WELL, having stoop'd to conquer with success,
And gain'd a husband without aid from dress,
Still, as a Bar-maid, I could wish it too,
As I have conquer'd him, to conquer you:
And let me say, for all your resolution,
That pretty Bar-maids have done execution.
Our life is all a play, compos'd to please,
'We have our exits and our entrances.'
The First Act shows the simple country maid,
Harmless and young, of ev'ry thing afraid;
Blushes when hir'd, and, with unmeaning action,
'I hopes as how to give you satisfaction.'
Her Second Act displays a livelier scene --
Th' unblushing Bar-maid of a country inn,
Who whisks about the house, at market caters,
Talks loud, coquets the guests, and scolds the waiters.
Next the scene shifts to town, and there she soars,
The chop-house toast of ogling connoisseurs.
On 'Squires and Cits she there displays her arts,
And on the gridiron broils her lovers' hearts:
And as she smiles, her triumphs to complete,
Even Common-Councilmen forget to eat.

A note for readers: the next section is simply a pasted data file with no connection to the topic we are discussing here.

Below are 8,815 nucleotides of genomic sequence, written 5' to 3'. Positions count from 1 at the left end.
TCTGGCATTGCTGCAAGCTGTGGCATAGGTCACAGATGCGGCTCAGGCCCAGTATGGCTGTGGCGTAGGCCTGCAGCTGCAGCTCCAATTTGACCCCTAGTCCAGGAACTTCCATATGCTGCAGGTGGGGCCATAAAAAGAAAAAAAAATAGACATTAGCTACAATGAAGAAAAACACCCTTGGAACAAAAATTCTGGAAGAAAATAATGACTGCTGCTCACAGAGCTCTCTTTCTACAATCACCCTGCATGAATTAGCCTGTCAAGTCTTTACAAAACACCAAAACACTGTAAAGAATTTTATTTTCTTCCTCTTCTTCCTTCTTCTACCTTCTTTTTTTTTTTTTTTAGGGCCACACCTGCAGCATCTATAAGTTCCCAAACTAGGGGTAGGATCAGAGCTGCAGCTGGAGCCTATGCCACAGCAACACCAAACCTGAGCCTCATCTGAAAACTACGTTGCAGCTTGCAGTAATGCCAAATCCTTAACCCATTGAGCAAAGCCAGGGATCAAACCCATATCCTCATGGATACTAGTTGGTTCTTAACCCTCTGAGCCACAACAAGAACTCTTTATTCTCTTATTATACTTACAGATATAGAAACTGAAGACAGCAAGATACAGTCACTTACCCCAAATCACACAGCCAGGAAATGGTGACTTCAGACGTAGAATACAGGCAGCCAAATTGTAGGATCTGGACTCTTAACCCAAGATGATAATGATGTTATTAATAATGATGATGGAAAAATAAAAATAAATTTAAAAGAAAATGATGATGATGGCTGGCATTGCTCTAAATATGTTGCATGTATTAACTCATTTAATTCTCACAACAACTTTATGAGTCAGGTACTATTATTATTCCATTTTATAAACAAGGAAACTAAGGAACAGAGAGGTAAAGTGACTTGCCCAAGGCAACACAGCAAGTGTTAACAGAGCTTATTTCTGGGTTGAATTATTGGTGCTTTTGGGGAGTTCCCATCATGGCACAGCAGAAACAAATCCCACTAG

The Fourth Act shows her wedded to the 'Squire,
And Madam now begins to hold it higher;
Pretends to taste, at Operas cries 'caro',
And quits her 'Nancy Dawson', for 'Che faro',
Doats upon dancing, and in all her pride,
Swims round the room, the Heinel of Cheapside;
Ogles and leers with artificial skill,
'Till having lost in age the power to kill,
She sits all night at cards, and ogles at spadille.
Such, through our lives, the eventful history --
The Fifth and Last Act still remains for me.
The Bar-maid now for your protection prays.
Turns Female Barrister, and pleads for Bayes.
This poem has not been translated into any other language yet.I would like to translate this poem